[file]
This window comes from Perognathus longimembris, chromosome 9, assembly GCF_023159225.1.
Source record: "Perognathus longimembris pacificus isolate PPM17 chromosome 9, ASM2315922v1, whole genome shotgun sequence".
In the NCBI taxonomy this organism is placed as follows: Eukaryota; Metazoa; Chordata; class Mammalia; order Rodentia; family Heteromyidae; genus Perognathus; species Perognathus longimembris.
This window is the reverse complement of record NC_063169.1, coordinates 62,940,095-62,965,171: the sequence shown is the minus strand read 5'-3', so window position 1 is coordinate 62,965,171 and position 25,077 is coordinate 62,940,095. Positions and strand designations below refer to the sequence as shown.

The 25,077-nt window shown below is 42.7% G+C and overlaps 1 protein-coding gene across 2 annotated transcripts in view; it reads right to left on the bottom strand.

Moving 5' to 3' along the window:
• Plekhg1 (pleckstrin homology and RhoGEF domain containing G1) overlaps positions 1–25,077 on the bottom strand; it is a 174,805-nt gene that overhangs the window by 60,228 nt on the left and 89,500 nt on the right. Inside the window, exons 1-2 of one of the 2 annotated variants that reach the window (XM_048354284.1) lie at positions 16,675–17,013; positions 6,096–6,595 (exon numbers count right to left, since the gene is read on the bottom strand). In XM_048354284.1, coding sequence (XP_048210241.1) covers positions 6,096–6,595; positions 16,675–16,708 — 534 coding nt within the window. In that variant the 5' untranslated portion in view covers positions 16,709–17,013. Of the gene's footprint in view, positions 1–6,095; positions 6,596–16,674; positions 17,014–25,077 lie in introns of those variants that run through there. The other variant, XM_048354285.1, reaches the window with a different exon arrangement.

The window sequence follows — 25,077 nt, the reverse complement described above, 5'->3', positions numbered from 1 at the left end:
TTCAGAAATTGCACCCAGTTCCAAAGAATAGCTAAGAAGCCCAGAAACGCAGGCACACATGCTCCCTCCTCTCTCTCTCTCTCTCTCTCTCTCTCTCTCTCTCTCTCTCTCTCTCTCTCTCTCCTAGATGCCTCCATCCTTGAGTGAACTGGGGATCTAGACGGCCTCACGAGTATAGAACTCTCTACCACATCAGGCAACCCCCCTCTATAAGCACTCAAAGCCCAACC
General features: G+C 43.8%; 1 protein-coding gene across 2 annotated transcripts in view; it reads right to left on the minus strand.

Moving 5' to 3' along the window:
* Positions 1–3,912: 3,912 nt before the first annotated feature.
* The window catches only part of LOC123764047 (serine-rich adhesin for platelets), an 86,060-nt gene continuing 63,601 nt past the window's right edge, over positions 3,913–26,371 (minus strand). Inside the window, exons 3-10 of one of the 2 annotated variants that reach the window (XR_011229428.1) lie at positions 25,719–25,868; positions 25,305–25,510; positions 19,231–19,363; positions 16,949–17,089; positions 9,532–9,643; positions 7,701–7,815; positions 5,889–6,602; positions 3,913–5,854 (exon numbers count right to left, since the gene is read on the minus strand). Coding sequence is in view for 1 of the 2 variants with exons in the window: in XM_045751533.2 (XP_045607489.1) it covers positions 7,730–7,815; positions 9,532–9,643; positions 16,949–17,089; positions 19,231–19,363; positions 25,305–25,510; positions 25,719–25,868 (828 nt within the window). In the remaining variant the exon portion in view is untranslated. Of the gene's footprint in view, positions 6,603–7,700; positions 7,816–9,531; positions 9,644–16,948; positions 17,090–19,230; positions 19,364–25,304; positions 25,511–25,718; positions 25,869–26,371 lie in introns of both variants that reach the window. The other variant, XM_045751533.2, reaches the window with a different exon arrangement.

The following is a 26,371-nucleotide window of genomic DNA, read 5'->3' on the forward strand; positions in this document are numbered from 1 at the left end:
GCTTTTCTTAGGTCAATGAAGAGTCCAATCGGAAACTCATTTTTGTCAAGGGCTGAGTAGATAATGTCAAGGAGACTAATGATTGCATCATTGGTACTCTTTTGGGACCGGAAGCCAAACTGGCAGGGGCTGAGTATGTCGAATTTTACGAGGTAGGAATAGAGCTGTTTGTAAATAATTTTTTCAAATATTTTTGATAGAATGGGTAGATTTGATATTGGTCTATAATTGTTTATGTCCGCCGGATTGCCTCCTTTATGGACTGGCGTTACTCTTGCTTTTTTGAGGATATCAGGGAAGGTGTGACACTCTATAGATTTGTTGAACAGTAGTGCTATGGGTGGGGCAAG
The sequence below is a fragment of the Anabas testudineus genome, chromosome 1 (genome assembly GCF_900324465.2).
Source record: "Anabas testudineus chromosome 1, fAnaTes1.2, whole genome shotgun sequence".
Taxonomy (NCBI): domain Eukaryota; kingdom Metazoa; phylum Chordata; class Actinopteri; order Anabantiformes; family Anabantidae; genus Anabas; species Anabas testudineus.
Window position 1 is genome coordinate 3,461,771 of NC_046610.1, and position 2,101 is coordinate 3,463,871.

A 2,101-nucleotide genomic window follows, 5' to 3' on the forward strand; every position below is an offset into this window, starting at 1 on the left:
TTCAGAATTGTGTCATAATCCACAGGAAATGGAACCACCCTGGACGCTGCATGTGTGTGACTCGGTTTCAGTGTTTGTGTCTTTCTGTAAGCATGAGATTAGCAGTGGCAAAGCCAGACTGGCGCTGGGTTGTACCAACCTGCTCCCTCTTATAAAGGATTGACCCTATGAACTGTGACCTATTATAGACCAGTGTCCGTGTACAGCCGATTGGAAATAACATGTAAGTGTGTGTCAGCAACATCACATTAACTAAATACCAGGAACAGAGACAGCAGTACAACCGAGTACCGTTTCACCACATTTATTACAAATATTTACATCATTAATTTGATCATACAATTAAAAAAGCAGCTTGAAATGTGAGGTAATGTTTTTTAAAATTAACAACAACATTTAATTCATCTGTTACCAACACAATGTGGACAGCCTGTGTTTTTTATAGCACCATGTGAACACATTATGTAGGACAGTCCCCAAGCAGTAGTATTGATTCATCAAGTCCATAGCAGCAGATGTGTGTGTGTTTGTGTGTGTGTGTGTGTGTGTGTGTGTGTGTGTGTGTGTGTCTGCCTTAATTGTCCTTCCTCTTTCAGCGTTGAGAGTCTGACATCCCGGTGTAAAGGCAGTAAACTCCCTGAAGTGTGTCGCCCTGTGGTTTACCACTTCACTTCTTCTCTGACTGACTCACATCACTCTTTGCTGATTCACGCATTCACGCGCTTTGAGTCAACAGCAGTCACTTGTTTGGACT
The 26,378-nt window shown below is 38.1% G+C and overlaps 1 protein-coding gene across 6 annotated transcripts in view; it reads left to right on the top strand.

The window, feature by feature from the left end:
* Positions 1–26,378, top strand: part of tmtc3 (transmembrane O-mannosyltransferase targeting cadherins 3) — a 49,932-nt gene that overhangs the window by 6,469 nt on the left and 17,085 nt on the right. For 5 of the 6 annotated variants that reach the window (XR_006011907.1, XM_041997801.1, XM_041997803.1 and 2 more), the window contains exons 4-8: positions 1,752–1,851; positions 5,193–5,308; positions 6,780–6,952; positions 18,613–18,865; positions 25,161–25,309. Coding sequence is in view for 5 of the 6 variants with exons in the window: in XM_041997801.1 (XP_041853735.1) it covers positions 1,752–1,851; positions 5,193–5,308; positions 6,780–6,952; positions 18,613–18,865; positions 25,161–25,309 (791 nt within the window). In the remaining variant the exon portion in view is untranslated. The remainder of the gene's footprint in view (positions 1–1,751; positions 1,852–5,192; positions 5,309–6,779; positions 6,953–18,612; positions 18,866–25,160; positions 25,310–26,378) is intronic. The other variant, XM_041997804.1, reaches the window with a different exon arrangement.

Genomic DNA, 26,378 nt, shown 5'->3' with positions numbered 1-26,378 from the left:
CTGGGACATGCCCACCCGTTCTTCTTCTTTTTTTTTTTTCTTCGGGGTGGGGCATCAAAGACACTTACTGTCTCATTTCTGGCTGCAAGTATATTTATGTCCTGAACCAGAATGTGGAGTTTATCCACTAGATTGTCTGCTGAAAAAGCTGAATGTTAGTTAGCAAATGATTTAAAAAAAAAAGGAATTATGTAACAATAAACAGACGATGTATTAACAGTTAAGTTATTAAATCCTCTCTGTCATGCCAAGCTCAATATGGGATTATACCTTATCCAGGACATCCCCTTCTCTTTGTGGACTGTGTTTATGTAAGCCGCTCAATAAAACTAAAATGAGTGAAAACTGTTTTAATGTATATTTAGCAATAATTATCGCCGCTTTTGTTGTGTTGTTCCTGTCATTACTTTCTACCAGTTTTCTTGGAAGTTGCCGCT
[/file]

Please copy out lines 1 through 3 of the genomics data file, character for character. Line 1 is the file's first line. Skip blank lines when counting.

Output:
This window comes from Perognathus longimembris, chromosome 9, assembly GCF_023159225.1.
Source record: "Perognathus longimembris pacificus isolate PPM17 chromosome 9, ASM2315922v1, whole genome shotgun sequence".
In the NCBI taxonomy this organism is placed as follows: Eukaryota; Metazoa; Chordata; class Mammalia; order Rodentia; family Heteromyidae; genus Perognathus; species Perognathus longimembris.